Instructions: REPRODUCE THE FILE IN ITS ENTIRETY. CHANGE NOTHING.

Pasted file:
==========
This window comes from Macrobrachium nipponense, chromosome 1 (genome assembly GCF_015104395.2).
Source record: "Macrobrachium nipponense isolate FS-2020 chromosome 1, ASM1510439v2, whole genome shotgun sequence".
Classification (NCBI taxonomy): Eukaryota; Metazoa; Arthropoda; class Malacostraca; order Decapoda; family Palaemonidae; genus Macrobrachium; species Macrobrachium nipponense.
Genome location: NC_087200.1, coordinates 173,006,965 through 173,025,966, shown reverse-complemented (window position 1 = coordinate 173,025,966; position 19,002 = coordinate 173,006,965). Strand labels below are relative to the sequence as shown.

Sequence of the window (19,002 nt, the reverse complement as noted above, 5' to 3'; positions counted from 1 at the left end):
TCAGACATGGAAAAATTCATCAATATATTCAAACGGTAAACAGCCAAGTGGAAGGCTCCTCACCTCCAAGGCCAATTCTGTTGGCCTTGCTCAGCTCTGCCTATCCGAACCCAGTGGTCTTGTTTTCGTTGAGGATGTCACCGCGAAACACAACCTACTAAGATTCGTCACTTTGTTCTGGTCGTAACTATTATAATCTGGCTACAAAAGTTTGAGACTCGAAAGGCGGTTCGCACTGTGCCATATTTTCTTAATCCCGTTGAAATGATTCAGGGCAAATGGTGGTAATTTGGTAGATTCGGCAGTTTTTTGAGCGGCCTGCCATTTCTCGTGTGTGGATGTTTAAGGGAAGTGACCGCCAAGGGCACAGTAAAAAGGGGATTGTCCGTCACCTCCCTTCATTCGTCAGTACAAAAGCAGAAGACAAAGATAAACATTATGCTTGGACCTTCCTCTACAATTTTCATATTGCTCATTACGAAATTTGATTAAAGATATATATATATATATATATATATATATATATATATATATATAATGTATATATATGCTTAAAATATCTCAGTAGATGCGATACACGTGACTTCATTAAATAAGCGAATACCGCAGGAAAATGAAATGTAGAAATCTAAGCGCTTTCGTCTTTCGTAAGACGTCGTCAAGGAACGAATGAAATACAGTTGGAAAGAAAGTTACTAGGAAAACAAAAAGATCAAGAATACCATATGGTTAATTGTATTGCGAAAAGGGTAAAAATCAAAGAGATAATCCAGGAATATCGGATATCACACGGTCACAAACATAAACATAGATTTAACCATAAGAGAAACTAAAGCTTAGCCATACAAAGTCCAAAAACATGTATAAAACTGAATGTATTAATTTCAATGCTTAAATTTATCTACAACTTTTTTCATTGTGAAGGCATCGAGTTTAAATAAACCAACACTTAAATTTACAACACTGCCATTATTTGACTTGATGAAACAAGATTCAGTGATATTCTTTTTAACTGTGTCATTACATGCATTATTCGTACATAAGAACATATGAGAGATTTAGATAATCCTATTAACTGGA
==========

This window comes from Macrobrachium nipponense, chromosome 1 (genome assembly GCF_015104395.2).
Source record: "Macrobrachium nipponense isolate FS-2020 chromosome 1, ASM1510439v2, whole genome shotgun sequence".
Classification (NCBI taxonomy): Eukaryota; Metazoa; Arthropoda; class Malacostraca; order Decapoda; family Palaemonidae; genus Macrobrachium; species Macrobrachium nipponense.
Genome location: NC_087200.1, coordinates 173,006,965 through 173,025,966, shown reverse-complemented (window position 1 = coordinate 173,025,966; position 19,002 = coordinate 173,006,965). Strand labels below are relative to the sequence as shown.

Sequence of the window (19,002 nt, the reverse complement as noted above, 5' to 3'; positions counted from 1 at the left end):
TCAGACATGGAAAAATTCATCAATATATTCAAACGGTAAACAGCCAAGTGGAAGGCTCCTCACCTCCAAGGCCAATTCTGTTGGCCTTGCTCAGCTCTGCCTATCCGAACCCAGTGGTCTTGTTTTCGTTGAGGATGTCACCGCGAAACACAACCTACTAAGATTCGTCACTTTGTTCTGGTCGTAACTATTATAATCTGGCTACAAAAGTTTGAGACTCGAAAGGCGGTTCGCACTGTGCCATATTTTCTTAATCCCGTTGAAATGATTCAGGGCAAATGGTGGTAATTTGGTAGATTCGGCAGTTTTTTGAGCGGCCTGCCATTTCTCGTGTGTGGATGTTTAAGGGAAGTGACCGCCAAGGGCACAGTAAAAAGGGGATTGTCCGTCACCTCCCTTCATTCGTCAGTACAAAAGCAGAAGACAAAGATAAACATTATGCTTGGACCTTCCTCTACAATTTTCATATTGCTCATTACGAAATTTGATTAAAGATATATATATATATATATATATATATATATATATATATATATAATGTATATATATGCTTAAAATATCTCAGTAGATGCGATACACGTGACTTCATTAAATAAGCGAATACCGCAGGAAAATGAAATGTAGAAATCTAAGCGCTTTCGTCTTTCGTAAGACGTCGTCAAGGAACGAATGAAATACAGTTGGAAAGAAAGTTACTAGGAAAACAAAAAGATCAAGAATACCATATGGTTAATTGTATTGCGAAAAGGGTAAAAATCAAAGAGATAATCCAGGAATATCGGATATCACACGGTCACAAACATAAACATAGATTTAACCATAAGAGAAACTAAAGCTTAGCCATACAAAGTCCAAAAACATGTATAAAACTGAATGTATTAATTTCAATGCTTAAATTTATCTACAACTTTTTTCATTGTGAAGGCATCGAGTTTAAATAAACCAACACTTAAATTTACAACACTGCCATTATTTGACTTGATGAAACAAGATTCAGTGATATTCTTTTTAACTGTGTCATTACATGCATTATTCGTACATAAGAACATATGAGAGATTTAGATAATCCTATTAACTGGA